I leave this Friday for California, to visit Dad for Father's Day. I have been thinking back how far our family has come this past year. Over the next four days I will be re-printing the posts from last year, the week before last Father's Day.
I have recently read several posts of families who are just beginning this journey with their loved ones, and hopefully, these posts might help them too.
June 14, 2009: It's a Long Way Home
So much has been going on with Dad's hospitalization and nursing home stay. Seems one day blends right into the other and the hours of the day just fly by. All of us are visiting at every opportunity and staggering around like zombies. All Dad wants and thinks about is to come back home. We all know he wants to return to where he believes he should be, but sadly, we know that would be an emotional disaster of epic proportions.
We have to find him a new home where he will be safe and will not be overwhelmed by the remnants of responsibility that stab his brain like sharp needles causing mindless reactions, motivations and obsessive needs to do things he is no longer capable of doing. He creates and repeatedly pulls mountains of stress down upon himself, all the while blaming it on everyone and everything, oblivious he brings it all on himself. It breaks our hearts to see him continually jump again and again into that emotional and physical quick sand.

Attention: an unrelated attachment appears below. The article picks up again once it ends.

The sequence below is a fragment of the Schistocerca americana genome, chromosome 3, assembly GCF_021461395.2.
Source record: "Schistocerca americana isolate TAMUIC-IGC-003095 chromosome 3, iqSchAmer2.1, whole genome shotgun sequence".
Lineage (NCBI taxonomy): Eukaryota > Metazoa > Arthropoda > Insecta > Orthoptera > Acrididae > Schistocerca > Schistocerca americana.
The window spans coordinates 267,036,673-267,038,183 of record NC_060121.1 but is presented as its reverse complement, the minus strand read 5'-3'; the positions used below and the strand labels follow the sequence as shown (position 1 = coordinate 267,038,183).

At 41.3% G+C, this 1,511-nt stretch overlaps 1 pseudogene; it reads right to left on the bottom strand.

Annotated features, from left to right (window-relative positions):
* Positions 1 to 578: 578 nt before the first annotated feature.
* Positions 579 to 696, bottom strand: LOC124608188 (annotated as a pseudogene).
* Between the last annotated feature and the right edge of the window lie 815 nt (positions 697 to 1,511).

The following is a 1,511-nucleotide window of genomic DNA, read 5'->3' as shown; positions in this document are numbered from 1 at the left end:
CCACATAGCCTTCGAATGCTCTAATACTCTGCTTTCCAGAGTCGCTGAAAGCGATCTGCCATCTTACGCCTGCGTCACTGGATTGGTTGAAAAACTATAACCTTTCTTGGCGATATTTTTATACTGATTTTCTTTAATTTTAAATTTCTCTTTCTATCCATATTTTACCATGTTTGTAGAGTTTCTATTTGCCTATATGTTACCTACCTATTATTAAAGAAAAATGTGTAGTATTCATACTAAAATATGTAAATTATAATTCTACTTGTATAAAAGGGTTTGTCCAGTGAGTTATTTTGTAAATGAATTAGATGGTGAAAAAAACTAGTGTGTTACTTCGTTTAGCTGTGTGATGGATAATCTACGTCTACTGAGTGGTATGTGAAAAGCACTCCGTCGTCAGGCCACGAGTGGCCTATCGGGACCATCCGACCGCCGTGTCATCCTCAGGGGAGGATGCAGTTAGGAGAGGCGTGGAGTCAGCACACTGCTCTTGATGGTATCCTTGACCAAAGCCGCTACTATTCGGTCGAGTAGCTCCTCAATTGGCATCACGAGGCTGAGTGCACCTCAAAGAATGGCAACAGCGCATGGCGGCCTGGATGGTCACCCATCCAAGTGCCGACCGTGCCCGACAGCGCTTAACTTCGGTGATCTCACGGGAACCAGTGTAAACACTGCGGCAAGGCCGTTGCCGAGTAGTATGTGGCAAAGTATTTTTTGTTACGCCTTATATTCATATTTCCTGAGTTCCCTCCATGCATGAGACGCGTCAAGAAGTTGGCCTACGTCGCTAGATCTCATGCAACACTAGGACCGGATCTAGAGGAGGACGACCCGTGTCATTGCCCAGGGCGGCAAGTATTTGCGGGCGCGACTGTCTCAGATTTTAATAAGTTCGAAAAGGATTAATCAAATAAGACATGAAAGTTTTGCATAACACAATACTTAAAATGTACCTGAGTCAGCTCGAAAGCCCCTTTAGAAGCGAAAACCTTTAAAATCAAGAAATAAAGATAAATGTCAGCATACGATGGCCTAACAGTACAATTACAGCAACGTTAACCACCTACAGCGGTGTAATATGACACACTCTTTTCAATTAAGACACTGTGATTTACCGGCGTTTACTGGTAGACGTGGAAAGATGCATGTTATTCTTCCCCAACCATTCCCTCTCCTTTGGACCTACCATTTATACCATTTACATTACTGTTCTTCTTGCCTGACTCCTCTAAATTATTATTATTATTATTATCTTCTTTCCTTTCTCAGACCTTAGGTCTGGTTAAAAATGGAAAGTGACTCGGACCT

He seems to be with us 30% of the time and the rest he is lost in this walking nightmare. All we can do is love him and wonder if he will disappear a little bit more each time he is caught in the chaos of his mental storm.
Please Lord, help us find Dad the right place for him. Help us, direct us, give us the patience and the strength. Introduce us to the people that can help us find him his new home where he will be safe.
June 15, 2009: You Gotta Laugh or You Will Cry All Day...
Our family has always been blessed with a fabulous sense of humor. Over the years life has tried to slam us from behind and blindside us, but our humor has always bounced us back up. One of my faults, when I spend a lot of time alone, is to misplace my humor. It's way more fun to laugh with someone else, especially my family and friends.
Today reminded me how to stay "recharged" with energy by receiving phone calls from my siblings. We're an incredible blend of seriousness and warped humor. It can take the edge off a very stressful and emotional situation. I'd be totally lost without my brothers and my sister. Totally lost.
Naturally, "our kind" gravitate toward others who love to laugh and we all are extremely blessed with life long friends. Where would we all be without a friend to call in the wee hours just to cry or share what is disturbing either of us. Friends have a way of saying just the right thing that brings a smile or a sigh of relief. It is impossible to feel alone when a friend is crying with me or saying the one thing that makes me laugh.